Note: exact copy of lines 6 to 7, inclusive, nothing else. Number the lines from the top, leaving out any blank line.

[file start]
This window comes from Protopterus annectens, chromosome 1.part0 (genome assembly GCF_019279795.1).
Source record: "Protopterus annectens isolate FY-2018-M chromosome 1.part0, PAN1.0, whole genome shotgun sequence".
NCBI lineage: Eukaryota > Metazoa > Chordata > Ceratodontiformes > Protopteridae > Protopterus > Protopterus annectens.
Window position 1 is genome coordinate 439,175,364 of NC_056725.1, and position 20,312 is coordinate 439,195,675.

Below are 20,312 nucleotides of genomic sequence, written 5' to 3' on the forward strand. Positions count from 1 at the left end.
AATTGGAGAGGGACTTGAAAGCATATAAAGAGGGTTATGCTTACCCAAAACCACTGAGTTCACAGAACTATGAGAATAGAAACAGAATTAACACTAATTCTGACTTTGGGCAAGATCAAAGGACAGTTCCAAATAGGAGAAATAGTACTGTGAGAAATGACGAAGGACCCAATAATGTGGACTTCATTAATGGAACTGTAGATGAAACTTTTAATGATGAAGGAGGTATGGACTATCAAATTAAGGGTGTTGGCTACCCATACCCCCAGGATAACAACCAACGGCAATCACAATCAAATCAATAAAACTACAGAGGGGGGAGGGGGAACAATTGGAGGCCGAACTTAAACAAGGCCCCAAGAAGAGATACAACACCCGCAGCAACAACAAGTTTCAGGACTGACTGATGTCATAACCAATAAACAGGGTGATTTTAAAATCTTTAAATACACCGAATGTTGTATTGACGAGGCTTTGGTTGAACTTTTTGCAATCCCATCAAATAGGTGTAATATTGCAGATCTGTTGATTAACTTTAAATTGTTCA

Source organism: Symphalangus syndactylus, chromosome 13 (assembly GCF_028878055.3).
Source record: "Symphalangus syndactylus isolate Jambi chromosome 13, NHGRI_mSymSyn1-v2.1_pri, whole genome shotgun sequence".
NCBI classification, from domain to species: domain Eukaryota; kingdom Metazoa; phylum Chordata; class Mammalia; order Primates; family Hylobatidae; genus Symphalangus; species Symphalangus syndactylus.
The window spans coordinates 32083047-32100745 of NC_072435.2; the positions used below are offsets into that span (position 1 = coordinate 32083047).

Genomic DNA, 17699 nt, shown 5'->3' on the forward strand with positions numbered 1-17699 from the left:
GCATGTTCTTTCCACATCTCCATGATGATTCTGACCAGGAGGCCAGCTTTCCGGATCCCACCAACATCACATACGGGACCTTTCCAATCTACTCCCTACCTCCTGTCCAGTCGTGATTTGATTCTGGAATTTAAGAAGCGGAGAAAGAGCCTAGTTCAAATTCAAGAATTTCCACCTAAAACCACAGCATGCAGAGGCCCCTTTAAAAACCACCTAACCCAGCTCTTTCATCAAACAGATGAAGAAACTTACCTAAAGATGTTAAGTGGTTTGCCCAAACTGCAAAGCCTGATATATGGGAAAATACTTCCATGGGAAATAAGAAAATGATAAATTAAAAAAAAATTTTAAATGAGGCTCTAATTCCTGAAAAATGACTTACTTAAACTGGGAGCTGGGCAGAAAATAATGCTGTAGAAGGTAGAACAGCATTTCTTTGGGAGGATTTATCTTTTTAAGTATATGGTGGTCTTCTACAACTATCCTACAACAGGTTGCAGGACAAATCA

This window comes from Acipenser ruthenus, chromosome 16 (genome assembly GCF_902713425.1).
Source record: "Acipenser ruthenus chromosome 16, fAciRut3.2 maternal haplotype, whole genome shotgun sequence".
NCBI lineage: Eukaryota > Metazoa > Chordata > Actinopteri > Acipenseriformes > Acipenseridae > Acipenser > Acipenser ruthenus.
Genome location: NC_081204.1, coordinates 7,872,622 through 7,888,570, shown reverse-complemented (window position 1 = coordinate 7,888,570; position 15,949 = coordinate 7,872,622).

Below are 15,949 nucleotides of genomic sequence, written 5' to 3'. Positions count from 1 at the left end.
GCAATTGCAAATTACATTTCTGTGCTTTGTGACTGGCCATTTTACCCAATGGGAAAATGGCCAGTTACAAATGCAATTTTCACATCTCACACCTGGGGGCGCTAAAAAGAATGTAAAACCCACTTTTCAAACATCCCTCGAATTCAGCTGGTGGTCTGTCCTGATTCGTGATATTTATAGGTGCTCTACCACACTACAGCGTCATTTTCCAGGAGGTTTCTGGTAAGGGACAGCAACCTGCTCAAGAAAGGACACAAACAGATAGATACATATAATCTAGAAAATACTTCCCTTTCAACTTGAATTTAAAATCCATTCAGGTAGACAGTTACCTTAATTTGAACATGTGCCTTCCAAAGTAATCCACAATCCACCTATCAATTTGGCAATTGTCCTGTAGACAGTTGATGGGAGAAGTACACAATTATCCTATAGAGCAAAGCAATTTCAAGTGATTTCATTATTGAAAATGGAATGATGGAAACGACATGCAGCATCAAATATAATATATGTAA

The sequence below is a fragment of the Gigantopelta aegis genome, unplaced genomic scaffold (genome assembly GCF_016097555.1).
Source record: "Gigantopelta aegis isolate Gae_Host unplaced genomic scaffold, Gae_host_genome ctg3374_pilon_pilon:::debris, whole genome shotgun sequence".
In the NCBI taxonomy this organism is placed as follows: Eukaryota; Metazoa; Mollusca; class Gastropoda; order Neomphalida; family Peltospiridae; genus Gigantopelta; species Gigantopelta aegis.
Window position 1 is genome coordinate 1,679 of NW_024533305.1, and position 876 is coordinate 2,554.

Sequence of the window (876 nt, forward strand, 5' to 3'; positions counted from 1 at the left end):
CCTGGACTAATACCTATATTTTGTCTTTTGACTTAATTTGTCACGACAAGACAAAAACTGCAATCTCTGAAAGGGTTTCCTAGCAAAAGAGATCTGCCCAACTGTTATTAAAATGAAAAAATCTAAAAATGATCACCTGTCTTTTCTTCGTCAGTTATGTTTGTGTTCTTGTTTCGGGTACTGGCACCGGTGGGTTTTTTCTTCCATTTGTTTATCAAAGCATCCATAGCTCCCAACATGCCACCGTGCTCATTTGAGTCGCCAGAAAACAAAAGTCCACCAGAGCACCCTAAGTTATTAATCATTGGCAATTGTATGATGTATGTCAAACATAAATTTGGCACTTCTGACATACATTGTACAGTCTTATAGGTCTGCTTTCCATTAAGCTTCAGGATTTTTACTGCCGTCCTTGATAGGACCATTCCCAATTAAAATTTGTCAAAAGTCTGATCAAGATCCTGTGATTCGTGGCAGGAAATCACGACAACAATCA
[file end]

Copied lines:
AATTGGAGAGGGACTTGAAAGCATATAAAGAGGGTTATGCTTACCCAAAACCACTGAGTTCACAGAACTATGAGAATAGAAACAGAATTAACACTAATTCTGACTTTGGGCAAGATCAAAGGACAGTTCCAAATAGGAGAAATAGTACTGTGAGAAATGACGAAGGACCCAATAATGTGGACTTCATTAATGGAACTGTAGATGAAACTTTTAATGATGAAGGAGGTATGGACTATCAAATTAAGGGTGTTGGCTACCCATACCCCCAGGATAACAACCAACGGCAATCACAATCAAATCAATAAAACTACAGAGGGGGGAGGGGGAACAATTGGAGGCCGAACTTAAACAAGGCCCCAAGAAGAGATACAACACCCGCAGCAACAACAAGTTTCAGGACTGACTGATGTCATAACCAATAAACAGGGTGATTTTAAAATCTTTAAATACACCGAATGTTGTATTGACGAGGCTTTGGTTGAACTTTTTGCAATCCCATCAAATAGGTGTAATATTGCAGATCTGTTGATTAACTTTAAATTGTTCA

Source organism: Symphalangus syndactylus, chromosome 13 (assembly GCF_028878055.3).